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Recognition memory judgments have long been assumed to depend on the contributions of two underlying processes: recollection and familiarity. We measured recollection with receiver-operating characteristic (ROC) data and remember-know judgments. Under standard remember-know instructions, the two estimates of recollection diverged. When subjects were told(More)
Minimum audible angles (MAAs) were estimated for single noise bursts, and for burst pairs that satisfied the conditions of the precedence effect (that is, produced fused images). In one burst-pair condition, the bursts to be discriminated differed in lead location; in the other, they differed in lag location. Sounds were presented over loudspeakers. MAAs(More)
In recognition memory experiments, the tendency to identify a test item as "old" or "new" can be increased or decreased by instructions given at test. The effect of such response bias on remember-know judgments is to change "remember" as well as "old" responses. Existing models of the remember-know paradigm (based on dual-process and signal detection(More)
According to two-process accounts of recognition memory, a familiarity-based process is followed by a slower, more accurate, recall-like process. The dominant two-process account is the recall-to-reject account, in which this second process facilitates the rejection of similar foils. To evaluate the recall-to-reject account, we reanalyzed two experiments(More)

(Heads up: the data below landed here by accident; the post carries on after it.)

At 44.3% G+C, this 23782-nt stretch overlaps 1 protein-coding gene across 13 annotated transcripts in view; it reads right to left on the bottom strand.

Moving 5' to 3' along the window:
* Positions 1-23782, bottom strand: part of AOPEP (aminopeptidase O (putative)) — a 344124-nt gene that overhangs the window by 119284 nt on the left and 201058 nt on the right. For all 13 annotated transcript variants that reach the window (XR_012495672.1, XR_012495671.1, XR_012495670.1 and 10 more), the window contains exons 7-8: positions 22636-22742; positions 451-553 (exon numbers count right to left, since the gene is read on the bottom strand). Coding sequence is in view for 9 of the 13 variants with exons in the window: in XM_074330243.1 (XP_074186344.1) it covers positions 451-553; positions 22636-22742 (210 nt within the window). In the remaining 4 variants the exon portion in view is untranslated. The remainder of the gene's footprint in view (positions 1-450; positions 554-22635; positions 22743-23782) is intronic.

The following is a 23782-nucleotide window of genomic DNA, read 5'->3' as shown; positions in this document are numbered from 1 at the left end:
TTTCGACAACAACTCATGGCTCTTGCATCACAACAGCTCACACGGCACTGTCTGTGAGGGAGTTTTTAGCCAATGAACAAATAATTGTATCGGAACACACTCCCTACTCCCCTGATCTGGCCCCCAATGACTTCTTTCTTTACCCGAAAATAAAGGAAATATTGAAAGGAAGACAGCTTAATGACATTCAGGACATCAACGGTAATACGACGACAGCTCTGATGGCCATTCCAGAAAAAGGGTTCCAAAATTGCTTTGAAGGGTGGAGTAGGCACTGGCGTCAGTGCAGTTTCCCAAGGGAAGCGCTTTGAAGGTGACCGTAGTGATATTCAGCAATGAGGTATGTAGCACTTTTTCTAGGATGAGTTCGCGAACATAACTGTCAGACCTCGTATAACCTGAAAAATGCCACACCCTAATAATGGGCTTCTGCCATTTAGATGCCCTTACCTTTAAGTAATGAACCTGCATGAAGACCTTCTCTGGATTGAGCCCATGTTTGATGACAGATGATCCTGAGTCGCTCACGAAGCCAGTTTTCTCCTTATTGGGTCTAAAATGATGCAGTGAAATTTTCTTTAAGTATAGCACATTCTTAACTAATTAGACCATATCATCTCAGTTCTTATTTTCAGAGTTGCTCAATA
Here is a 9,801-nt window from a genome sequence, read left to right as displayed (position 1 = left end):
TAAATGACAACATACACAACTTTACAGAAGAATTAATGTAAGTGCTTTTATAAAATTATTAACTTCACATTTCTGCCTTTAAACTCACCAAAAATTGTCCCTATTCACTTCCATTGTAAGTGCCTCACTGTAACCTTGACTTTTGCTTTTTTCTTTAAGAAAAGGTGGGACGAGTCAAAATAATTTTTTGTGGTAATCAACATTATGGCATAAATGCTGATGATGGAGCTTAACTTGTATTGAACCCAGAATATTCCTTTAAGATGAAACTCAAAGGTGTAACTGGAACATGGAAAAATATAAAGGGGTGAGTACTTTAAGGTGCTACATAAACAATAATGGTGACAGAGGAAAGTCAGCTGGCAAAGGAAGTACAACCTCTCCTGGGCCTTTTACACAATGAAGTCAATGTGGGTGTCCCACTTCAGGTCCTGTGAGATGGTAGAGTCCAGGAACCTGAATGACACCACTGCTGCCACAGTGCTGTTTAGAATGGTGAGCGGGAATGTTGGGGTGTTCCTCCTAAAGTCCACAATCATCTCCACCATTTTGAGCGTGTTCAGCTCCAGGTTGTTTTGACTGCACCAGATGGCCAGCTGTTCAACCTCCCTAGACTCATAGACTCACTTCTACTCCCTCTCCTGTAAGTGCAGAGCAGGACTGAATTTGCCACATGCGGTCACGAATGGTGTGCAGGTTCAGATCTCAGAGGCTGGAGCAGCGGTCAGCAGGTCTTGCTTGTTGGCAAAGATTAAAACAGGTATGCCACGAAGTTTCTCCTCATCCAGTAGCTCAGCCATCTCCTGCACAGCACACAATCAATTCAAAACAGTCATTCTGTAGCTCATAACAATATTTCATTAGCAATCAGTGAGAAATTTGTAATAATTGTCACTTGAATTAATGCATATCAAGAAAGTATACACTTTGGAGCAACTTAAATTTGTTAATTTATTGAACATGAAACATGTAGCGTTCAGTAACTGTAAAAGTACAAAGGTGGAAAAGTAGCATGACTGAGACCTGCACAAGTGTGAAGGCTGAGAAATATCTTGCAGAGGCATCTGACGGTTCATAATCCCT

Two auditory discrimination tasks were thoroughly investigated: discrimination of frequency differences from a sinusoidal signal of 200 Hz and discrimination of differences in relative phase of mixed sinusoids of 200 Hz and 400 Hz. For each task psychometric functions were constructed for three observers, using nine different psychophysical measurement(More)
In vowel perception, nasalization and height (the inverse of the first formant, F1) interact. This paper asks whether the interaction results from a sensory process, decision mechanism, or both. Two experiments used vowels varying in height, degree of nasalization, and three other stimulus parameters: the frequency region of F1, the location of the nasal(More)
To assess perceptual interaction between the height and width of rectangles, we used an accuracy variant of the Garner paradigm. We measured the discriminability of height and width (baseline tasks) and size and shape (correlated tasks). From the d' values in these conditions, we estimated perceptual distances and inferred a mean-integral representation in(More)
From a meta-analysis of recognition experiments using the remember-know-guess paradigm, Gardiner, Ramponi, and Richardson-Klavehn (2002) reported two findings that they viewed as evidence against the one-dimensional model for that paradigm: (1) Memory strength increased when know responses were added to remember responses, decreasing when guess responses(More)